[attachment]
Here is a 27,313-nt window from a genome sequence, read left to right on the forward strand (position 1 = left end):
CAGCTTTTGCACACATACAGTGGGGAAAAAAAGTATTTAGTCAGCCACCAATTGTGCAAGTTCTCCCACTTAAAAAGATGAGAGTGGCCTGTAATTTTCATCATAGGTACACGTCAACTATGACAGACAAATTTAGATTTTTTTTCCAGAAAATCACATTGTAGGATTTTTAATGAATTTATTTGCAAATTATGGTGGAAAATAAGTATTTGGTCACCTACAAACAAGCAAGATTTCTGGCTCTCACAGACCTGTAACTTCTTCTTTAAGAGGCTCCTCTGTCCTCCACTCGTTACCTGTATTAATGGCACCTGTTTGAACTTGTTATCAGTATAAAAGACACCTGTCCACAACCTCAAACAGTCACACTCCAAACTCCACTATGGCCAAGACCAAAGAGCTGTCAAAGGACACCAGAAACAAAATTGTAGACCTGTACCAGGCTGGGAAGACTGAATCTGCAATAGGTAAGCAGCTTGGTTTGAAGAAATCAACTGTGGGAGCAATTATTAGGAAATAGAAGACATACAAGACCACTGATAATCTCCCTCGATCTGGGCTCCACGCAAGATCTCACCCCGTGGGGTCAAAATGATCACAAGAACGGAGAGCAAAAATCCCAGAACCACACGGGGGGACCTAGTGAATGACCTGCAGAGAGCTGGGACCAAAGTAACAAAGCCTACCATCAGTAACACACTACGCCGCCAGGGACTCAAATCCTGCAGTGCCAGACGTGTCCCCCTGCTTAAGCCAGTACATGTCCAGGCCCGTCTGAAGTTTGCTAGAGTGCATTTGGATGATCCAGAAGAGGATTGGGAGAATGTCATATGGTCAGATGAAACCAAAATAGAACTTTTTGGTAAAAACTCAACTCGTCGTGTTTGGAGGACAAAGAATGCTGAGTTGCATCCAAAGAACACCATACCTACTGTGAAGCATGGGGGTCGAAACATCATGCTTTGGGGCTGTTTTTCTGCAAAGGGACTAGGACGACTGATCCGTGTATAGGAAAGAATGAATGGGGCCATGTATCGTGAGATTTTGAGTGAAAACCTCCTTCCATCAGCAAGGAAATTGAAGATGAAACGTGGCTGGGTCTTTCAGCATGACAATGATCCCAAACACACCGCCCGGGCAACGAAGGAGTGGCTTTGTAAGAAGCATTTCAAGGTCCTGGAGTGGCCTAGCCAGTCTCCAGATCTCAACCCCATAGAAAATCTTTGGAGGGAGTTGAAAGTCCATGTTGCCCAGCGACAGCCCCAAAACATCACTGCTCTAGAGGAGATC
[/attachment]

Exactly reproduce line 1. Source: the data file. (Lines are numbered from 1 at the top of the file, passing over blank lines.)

Here is a 27,313-nt window from a genome sequence, read left to right on the forward strand (position 1 = left end):